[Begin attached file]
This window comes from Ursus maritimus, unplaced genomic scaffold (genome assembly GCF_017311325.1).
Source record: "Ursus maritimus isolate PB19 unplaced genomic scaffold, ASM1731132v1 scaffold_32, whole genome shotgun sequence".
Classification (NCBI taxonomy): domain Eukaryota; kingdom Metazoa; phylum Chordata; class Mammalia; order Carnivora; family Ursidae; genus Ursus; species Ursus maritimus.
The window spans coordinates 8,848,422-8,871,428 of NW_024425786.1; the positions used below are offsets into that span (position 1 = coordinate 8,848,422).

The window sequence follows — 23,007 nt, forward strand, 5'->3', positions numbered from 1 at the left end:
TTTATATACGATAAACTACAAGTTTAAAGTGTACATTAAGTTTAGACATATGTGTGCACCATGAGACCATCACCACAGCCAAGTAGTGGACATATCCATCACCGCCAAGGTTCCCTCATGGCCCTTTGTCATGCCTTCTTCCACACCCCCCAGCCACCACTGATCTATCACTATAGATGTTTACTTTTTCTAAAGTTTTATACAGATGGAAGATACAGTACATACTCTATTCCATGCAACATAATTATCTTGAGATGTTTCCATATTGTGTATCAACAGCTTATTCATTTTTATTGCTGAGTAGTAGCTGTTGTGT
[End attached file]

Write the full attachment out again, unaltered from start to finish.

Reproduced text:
This window comes from Ursus maritimus, unplaced genomic scaffold (genome assembly GCF_017311325.1).
Source record: "Ursus maritimus isolate PB19 unplaced genomic scaffold, ASM1731132v1 scaffold_32, whole genome shotgun sequence".
Classification (NCBI taxonomy): domain Eukaryota; kingdom Metazoa; phylum Chordata; class Mammalia; order Carnivora; family Ursidae; genus Ursus; species Ursus maritimus.
The window spans coordinates 8,848,422-8,871,428 of NW_024425786.1; the positions used below are offsets into that span (position 1 = coordinate 8,848,422).

The window sequence follows — 23,007 nt, forward strand, 5'->3', positions numbered from 1 at the left end:
TTTATATACGATAAACTACAAGTTTAAAGTGTACATTAAGTTTAGACATATGTGTGCACCATGAGACCATCACCACAGCCAAGTAGTGGACATATCCATCACCGCCAAGGTTCCCTCATGGCCCTTTGTCATGCCTTCTTCCACACCCCCCAGCCACCACTGATCTATCACTATAGATGTTTACTTTTTCTAAAGTTTTATACAGATGGAAGATACAGTACATACTCTATTCCATGCAACATAATTATCTTGAGATGTTTCCATATTGTGTATCAACAGCTTATTCATTTTTATTGCTGAGTAGTAGCTGTTGTGT